20 THE ROAD TO WEALTH. with a couple of sticks that promised to answer for service able weapons. Herbert was still standing near the cavern waiting for the water to subside so he could enter without wetting his feet. The men hadn't moved, and were evidently watching lfim with some interest. At length the water receded enough for Herbert's pur pose, and he disappeared into the hole. After an interval of five minutes the men got up and approached the cavern. "Maybe they think that's an underground road to the other side of the spur of rock," said Jack. "They may think so," replied Andy. Just then Herbert Gleason reappeared with something under his arm. He started back with dismay when he came face to face with the two men. 1 What they said to him LJ.either Jack nor Andy could hear at that distance, but they saw Herbert jump to one and dart off down the beach. The men ran after him, and being swifter on their feet and unencumbered, they overtook the village dude at a point opposite where the watchers lay on the blu.ff. One grabbed the from under Herbert's arm, while the other held .him, and' then the boy uttered a cry :for help. "Come on, Jack, it's time we interfered," cried Andy, springing to his feet. Gripping their cudgels ready for instant action, they slid down side of the Muff 'in the twinkling of an eye. CHAPTER XII. and then the _hired man quiekly picked up the revolver with his left hand. In the meantime Jack and his opponent had closed in a struggle for the mastery. They staggered about, and finally went down on the beach, with the boy on top. The club had fallen from his hand, but for all that Jack was able to hold his own with his antagonist. "What did you chaps attack that boy for?" he demanded of the fellow under him. An imprecation was the only replf he received. "Let him up," said Andy, who had backed up near him, after put the man out of business. Jack got off his adversary and the fellow scrambled on his feet. i After favoring the lad with a vindictive scowl he walked over to his companjon, who was nursing his injured arm, arid muttering hard expressions against Andy. The hired hand paid no furthei attention to him, but picked up the tin box and told Jack to follow him. "Here, I want my gun," said the fellow who had lost his weapon. "Not much. Do you take me for a fool? Wait here till wo reach the top of the bluff and then I'll throw it down to you," said Andy. He and Jack crawled up the. declivity, and when they had reached the top Andy looked down at the pair of dis comfited strangers. "Here's your revolver," he said. But befoae tossing it down he took the precaution to the six chambers into the air. Then he and Jack left the spot and hurried to the farmhouse. "Where are you goin' to hide the box now?" he asked SAVED FROM THE FLAMES. Jack as they walked along. Jack and Andy's sudden unexpeded appearance on "Blessed if I know. I'm afraid to hide it again for the scene took the two men completely by surprise. fear of losing it once more." "Drop that box!" cried Granger, flourishing his stick go in the barn and consider the matter," replied over the head of the fellow who had possession of it. Andy. "Drop that boy!" roared Andy, making for the man As soon as he opened the big door and closed it after who had hold Herbert. them he lighted one of the lanterns that hung from pegs Both the box and the boy were relinquished by the men in an upright post. 1 in order to defend themselves, but they stood their ground Securing the door on the inside, he led the way to the pluckily, ad one of them fl.ashed a revolver from his hip loft. pocket and cocked it. Plaoing the lantern on the floor, he and Jack squatted' Herbert, as soon as he found himself at liberty, made a down on the boards. clash down the beach,_ without thinking any more about Jack undid the string and removed the cover. the box, so frightened was he. The Jight fl.ashed on the gold coins. The glinting of the moonlight on the barrel of the re"They'reall there, thank goodness," said the boy. "At volver attracted Andy's attention to it, and quick as a least I don't miss any." :tiash he sprang at the man and brought the stick down on mrhey look good," remarked Andy. !'So there's $2,600 his arm. there, eh?" The man uttered a sharp cry of pain, and the weapon "Herbert may have taken some out, or he may not. fell to the bt;ach. There's no way to tell e:rnept by recounting them, and I Andy followed up 11is advantage with another fierce guess it isn't worth while. Here's three for y ou Andy. r1emonstration with his cudgel. That squares your wages, with the ten dollars Mr. Staplerrhe fellow sprang back to evade the swing of the stick, ton gave you to-night."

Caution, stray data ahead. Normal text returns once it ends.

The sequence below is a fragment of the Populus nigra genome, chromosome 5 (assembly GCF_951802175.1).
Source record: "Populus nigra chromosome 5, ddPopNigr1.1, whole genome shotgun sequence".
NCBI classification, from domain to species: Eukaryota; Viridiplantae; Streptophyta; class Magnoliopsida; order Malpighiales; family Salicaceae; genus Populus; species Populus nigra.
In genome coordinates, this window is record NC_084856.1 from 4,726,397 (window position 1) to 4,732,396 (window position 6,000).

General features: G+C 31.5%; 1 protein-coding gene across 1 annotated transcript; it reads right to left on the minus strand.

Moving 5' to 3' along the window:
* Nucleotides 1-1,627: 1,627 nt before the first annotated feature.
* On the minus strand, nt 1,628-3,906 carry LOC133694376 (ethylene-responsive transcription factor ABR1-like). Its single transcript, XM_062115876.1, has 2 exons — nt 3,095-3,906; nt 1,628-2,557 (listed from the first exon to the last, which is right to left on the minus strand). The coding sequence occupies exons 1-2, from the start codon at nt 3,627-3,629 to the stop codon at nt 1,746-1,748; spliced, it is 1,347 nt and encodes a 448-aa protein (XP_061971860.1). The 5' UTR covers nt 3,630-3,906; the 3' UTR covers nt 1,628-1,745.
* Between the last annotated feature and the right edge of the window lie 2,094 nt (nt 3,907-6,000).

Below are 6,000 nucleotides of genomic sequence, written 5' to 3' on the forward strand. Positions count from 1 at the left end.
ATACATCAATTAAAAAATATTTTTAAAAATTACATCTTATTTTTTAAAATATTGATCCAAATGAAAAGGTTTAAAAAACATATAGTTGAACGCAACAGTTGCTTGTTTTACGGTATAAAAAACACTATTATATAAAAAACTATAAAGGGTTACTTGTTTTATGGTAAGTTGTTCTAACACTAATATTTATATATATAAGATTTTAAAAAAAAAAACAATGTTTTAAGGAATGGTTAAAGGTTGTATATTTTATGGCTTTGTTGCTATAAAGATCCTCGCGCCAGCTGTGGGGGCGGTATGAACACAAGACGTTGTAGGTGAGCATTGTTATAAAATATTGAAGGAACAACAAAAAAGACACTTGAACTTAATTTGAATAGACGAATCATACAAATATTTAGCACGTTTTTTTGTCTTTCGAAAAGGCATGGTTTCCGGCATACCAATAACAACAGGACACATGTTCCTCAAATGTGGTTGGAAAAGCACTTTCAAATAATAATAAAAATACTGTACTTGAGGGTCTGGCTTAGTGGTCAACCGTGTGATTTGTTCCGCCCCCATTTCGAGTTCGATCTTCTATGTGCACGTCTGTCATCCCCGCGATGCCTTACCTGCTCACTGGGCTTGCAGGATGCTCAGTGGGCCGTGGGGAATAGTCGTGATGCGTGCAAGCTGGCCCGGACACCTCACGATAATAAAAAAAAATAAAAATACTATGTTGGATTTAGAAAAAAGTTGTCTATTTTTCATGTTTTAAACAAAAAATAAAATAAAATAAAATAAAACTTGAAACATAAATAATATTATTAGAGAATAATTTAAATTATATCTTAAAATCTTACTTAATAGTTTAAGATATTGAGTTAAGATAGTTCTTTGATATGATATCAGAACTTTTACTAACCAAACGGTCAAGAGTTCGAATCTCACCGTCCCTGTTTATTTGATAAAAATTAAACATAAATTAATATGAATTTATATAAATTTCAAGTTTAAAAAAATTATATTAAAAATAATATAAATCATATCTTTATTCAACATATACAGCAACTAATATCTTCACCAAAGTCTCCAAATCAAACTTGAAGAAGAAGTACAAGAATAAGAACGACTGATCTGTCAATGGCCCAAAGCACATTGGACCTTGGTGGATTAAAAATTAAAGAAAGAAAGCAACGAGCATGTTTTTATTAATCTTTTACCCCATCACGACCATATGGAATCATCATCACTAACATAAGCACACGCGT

THE ROAD TO WEALTH. 21 "Thanks," said Andy, pocketing the gold pieces. Presently Mr. Munson appeared at a front winuow ?n "Now here are five more for helping me recover the the second :floor, looked out and vanished in short order. box," and J ack held them out to his c ompanion. As and Andy arrived in front of the house anothe r "No," replied Andy. "I'm not going to charge you window was thrown up, right in the blazing part of the anythin' for what I did for you." building, and Grace Munson, in her night dress, thrust "You've got to take theni I make you a present of out her head and screamed for help. them," insisted Jack. "Good gracious!" cried Jack. "Look, Andy, lool ( accepted the $100 with some reluctance There's Grace Munson And the room i s on fire, too. "It's just like rob bin' you," he said. Why don't she make her escape downstairs?" "No, it is:q't. l it hadn't been for you I never woul d "Perhaps she's cut off from the door," he answere d have got the box back." "We'll ha.veto save her somehow. Andy had to acknowledge that there was some truth in "We must get a ladder then.'' said Jack in great excite "Now," said Jack, after putting another $100 in his "The trouble will be to find one in a hurry." a "We've got to fincl one." pocket that he meant to give his aunt., an retying up the box, "where shall I paj; it where it will be safe?" At that moment Bob came rushing out in the greates t "When your uncle misses it from the bin he'll search excitement. high and low to fincl it again, so it won't clo to put it any "You here, Jack," he exclaimed. "For gracious sake, where that he is at all likely to lo. ok," said Andy. help me sav,e my sister. I couldn't reach her room T h e Jack fully agreed with him on that point. hall is burning and thick with smoke. Something must They considered a number of places that they thought be done quick, or she'll be burned to c1eath." likely ones and at length decided to bui-y it in a certain "Where can we get a ladder?'' asked Jack. corner of the truck patch. "There's one at the back of the barn." "Then you two run and get it as as can. Y ou So, armed with a shovel, they went to the designated haven't a moment to lose. I'm going to try and reach spot and put the money box out of sight Grace another way while you're'.bringing it." As they were return. ing to the house a bright glare of The fire had increased i;;o rapidly during the few _light sprang up in the near, distance. minutes that Jack hart some cloubts whether it would be "Great Scott!" exclaimed Jack. "There's a fire It Possible to get the ladder up in time to save the girl, who must be the Munson house." 1 hacl fallen in a swoon across the window sill. ."Or their barn," said Andy "We must run over and The sight of a coil rope hanging from the limb of a tree help them close by had suggested another plan which 'he had resolved They started down the lane on the run, and as they toJut into instant execution, though it was a r isky t h i n g went the glare increased in intensity, and a cl6md of smoke for him to attempt. mounted and hung aloft in the still morning air. He had been in Bob's room on several occasions, and There was a hand engine in the village', operated by a knew how to reach it. Yolunteer company of firemen, but it would probably be I':om one of the windows it was possible to reach the some time before the machine could be brought to the scene of the fire roof by climbing up an iron waste pipe. It would take unco'llimon agility to swing himself up Jack and Andy leaped the gate at the end of the lane there, ancl nothing but the exigency of the moment and started in the direction of the inlet. have induced him to try it. They soon came in sight of the Munson farmhouse and Once up there, he could make his -yvay easily to t h e saw that the kitchen encl of the building was in :flames, blazing roof. wb'ich had by this time caught on to a portion of the The kitchen chimney ran up through the end of that second story and was crawling up toward the roof. section of the house. "I'm afraid they never will be able to save the house," By tying the around the brickwork he could let panted Jack as he ran beside Andy. himself down to within a couple of feet 'Of thP. window The hired man clid not answer except to call on the boy where Grace lay unconscious to make a fresh spurt. The scheme :flashed through his brain in a twinkling As they dashed through the gate, and up the ancl he lost no time in putting it1into e.ffect. driveway, 'the :flames were leaping through the roof at the Seeming coil of rope, he met Mr. and Mrs. Munson, rear of the house, and seemed to be just getting under full the latter only partially robed, coming out at the fro n t lieadway. door. The family had apparently just woke up to a realization "Vifhere are you going?" asked Mr. Munson, of the disaster which faced them, for Jack saw Bob Mun "To save Grace." I son, in shirt and trowsers, throw up his window on the ''Isn't she out of her room?" asked the farmer. "Bob third floor, look out a n d then disappear. went to arouse her and see that she got out."